Dari Shalon, 34
The microscope. The X-ray machine. PCR.Every once in a while, a technology comes along that transforms the way biologists see the world. The latest in this lineage is the DNA chip: a combination of chemistry, imaging equipment and genetics that allows scientists to peer into a cell and measure the activity of its genes, tens of thousands at a time. Within a few years of their debut, DNA chips have transformed genome research and sped up the search for new drugs. This process wouldn’t have happened as fast without the work of technologist/entrepreneurs such as Dari Shalon. In 1992, as a Stanford PhD student, Shalon co-invented a type of DNA chip--and immediately saw its commercial potential. Shalon beat competitors to the punch with a clever business plan in which his startup firm, named Synteni, did experiments on the cheap for customers rather than selling them big costly systems. The rest is history. Synteni was a smash hit, and was soon bought out by Palo Alto, Calif., gene giant Incyte Pharmaceuticals.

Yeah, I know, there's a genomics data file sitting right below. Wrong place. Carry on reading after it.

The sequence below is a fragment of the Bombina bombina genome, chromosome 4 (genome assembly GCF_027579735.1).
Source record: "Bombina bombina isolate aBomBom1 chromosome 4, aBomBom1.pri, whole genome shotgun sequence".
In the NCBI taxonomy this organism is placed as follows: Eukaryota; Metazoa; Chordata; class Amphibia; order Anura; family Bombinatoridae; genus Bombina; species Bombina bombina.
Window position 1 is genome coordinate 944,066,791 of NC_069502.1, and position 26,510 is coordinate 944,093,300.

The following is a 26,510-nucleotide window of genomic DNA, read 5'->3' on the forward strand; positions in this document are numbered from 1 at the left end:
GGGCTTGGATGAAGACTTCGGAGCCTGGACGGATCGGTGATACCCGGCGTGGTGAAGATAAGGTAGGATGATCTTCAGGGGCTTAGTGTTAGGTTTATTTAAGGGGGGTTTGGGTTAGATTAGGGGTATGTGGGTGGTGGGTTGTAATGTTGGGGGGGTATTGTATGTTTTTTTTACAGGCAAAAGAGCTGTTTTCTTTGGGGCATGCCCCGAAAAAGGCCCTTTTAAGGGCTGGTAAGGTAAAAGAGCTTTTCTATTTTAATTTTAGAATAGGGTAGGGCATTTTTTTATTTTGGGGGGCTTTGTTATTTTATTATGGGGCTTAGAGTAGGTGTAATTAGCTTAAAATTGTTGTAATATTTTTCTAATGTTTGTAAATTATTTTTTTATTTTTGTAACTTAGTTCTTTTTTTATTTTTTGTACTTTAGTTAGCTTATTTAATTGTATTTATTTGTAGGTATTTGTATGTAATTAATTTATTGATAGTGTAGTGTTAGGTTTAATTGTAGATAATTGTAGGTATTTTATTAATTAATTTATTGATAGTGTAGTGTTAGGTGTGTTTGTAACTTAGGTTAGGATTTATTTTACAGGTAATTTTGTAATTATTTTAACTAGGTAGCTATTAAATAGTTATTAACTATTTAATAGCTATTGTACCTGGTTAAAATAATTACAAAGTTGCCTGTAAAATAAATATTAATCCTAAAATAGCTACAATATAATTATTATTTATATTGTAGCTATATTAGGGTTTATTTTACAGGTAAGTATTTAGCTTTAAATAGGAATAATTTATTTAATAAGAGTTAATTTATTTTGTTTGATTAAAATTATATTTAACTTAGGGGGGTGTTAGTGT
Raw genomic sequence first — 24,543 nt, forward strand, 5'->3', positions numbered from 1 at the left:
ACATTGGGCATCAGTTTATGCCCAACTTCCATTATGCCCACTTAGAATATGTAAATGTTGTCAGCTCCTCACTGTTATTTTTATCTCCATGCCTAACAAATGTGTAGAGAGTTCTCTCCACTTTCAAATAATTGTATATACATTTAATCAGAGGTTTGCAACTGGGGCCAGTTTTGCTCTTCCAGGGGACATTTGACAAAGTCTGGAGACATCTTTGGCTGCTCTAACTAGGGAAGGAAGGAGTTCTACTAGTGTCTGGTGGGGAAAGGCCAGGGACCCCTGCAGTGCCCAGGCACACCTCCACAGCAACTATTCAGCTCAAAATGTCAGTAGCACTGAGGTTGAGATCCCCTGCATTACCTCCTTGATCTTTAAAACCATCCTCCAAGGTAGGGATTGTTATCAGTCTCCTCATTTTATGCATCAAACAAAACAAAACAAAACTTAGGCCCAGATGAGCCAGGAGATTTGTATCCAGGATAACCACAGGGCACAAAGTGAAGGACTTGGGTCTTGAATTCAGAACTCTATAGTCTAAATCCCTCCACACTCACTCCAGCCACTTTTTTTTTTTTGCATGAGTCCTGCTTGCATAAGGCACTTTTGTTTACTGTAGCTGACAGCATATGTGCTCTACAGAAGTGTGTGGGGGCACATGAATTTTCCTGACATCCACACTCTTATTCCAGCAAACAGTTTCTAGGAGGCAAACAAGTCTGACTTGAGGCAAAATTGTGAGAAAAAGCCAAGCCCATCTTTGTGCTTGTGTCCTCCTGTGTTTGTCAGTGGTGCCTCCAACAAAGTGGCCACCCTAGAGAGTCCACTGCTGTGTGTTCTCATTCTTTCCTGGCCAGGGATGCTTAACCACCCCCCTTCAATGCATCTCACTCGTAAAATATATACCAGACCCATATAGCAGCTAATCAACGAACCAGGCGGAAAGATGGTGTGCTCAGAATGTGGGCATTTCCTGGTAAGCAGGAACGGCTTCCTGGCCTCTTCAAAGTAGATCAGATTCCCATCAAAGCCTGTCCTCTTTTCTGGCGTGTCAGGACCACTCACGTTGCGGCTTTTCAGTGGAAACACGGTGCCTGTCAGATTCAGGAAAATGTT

Recently, Shalon’s mix of scientific, technological and business acumen landed him the director’s post at Harvard’s Center for Genomics Research, a new multimillion dollar hub for multidisciplinary life sciences research. Shalon says he’s working to build "a strong intellectual community [that] integrates research in biology, chemistry, physics, engineering and medicine." This eclectic enterprise, Shalon predicts, will be "a powerhouse" ininventing eye-opening new genomics technologies.